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What Does Discipleship Mean, Anyway?: Making Clear Distinctions and a Clear Vocabulary

June 30, 2014

One of the early steps in the analysis of our nearly 250(!) interviews has been to separately define the oft-overlapping concepts of Discipleship, Evangelization, Stewardship, and Engagement. In each interview, the pastor talks about many or all of these things—but not with a shared vocabulary. As we analyze the pastors’ responses, we want to be careful to compare apples to apples.

So, how do you separate these four concepts? In some sense, ‘discipleship’ can be so broadly interpreted that it becomes synonymous with ‘Christianity’ and subsumes the other three concepts. This was rarely what each pastor meant when he said ‘discipleship’, however—making the umbrella definition, though of theological interest, unhelpful for our purposes.

After some brainstorming, we have defined each of these concepts as follows:

Discipleship—growing in relationship with Jesus.

In the interviews, pastors typically refer to ‘discipleship’ as a movement or program within their parish, intended to promote the committing of oneself to Christ not as a privatized plan of salvation, but as a radical blueprint (or set of imperatives) for one’s life.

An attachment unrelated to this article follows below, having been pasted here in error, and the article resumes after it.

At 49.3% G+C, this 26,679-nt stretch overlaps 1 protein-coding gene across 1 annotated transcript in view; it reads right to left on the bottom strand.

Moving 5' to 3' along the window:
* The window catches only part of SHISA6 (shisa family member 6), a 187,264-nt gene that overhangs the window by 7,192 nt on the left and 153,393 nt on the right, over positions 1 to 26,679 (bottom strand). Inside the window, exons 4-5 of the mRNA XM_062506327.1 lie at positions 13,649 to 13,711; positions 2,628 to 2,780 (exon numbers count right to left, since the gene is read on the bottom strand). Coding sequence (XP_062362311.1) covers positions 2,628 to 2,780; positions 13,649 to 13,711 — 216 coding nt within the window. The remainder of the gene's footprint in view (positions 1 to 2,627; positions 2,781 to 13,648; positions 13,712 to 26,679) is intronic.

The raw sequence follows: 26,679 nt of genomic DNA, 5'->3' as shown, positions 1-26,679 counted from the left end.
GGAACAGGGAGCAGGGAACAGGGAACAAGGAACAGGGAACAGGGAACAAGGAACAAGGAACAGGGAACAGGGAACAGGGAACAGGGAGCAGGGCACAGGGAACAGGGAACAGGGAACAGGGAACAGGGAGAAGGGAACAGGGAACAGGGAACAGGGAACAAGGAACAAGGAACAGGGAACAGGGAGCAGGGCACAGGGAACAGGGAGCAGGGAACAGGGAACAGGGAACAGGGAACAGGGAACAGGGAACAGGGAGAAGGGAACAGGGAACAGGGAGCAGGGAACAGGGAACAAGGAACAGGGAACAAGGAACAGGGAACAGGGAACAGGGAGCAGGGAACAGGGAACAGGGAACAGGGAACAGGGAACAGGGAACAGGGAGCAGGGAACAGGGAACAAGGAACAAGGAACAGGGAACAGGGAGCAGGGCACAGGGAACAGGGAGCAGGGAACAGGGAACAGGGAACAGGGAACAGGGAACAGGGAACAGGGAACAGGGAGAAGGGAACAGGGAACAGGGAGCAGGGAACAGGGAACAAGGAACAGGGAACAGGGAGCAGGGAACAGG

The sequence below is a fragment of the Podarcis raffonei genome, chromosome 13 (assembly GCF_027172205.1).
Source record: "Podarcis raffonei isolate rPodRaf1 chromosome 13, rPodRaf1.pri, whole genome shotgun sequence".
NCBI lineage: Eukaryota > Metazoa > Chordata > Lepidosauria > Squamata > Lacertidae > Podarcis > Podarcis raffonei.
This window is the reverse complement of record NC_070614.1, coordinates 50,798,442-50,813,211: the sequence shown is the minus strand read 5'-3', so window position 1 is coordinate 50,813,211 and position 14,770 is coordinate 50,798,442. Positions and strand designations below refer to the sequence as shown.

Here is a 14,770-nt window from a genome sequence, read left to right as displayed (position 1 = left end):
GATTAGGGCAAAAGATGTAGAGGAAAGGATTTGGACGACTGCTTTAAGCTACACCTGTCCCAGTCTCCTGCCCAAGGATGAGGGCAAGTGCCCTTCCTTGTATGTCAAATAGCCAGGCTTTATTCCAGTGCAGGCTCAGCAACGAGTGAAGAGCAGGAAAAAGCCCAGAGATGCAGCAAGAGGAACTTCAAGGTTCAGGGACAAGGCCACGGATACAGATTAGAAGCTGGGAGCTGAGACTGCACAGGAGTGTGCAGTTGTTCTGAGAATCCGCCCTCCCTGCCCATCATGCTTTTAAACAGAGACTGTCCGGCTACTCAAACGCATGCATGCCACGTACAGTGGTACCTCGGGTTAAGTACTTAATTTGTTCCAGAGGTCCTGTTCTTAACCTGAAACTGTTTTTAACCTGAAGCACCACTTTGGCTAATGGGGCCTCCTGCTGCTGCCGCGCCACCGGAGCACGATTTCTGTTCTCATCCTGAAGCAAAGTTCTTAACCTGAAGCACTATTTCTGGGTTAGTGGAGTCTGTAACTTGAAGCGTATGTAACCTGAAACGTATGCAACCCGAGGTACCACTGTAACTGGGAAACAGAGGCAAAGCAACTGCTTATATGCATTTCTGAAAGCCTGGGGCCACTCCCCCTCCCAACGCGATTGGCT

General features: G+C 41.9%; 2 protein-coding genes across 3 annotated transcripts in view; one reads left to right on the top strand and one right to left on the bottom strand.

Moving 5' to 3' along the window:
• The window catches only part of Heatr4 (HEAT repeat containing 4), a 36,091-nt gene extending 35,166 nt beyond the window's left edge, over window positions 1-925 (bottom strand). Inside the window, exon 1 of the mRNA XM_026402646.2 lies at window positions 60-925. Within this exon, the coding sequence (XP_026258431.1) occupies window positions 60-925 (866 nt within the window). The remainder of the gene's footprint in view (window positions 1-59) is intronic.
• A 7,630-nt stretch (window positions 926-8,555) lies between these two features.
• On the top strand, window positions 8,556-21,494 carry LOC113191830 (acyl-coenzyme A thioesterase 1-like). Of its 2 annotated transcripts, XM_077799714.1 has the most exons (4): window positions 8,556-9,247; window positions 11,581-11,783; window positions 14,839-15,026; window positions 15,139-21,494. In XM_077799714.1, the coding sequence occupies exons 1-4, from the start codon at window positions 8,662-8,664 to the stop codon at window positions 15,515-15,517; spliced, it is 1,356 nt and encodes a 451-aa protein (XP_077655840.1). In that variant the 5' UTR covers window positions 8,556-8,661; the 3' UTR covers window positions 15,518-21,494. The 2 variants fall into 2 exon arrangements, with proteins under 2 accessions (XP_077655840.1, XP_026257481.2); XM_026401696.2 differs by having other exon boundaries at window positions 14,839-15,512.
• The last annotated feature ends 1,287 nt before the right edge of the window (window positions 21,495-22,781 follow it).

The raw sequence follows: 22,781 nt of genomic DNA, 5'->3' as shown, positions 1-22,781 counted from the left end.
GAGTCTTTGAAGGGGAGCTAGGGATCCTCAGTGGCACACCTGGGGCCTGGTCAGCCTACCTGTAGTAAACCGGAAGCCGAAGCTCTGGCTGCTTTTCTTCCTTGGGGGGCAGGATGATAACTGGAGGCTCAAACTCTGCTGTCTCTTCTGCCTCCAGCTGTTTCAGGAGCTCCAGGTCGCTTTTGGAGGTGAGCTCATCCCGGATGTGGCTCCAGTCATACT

Evangelization—sharing a) the Gospel or 2) one’s own (personal) testimony of life in Christ with believers or nonbelievers.

Certainly, some pastors do conceptualize evangelization as a component of discipleship—as the “disciple-making” piece of that to which Jesus has called each of us. However, we suspect most pastors made a clean distinction between these two concepts, and spoke of them separately.

Engagement—the measurement of the extent to which something appears to be happening. In our interviews, pastors usually are speaking of either discipleship or evangelization.

Stewardship—giving to the church (financial contributions, volunteerism, etc.).

What do you think of these definitions?

Remember, our goal was not to define these terms as we think they ought to be defined, with full theological freight, but to try to capture—with some simplicity—what most pastors would mean when they use these words.

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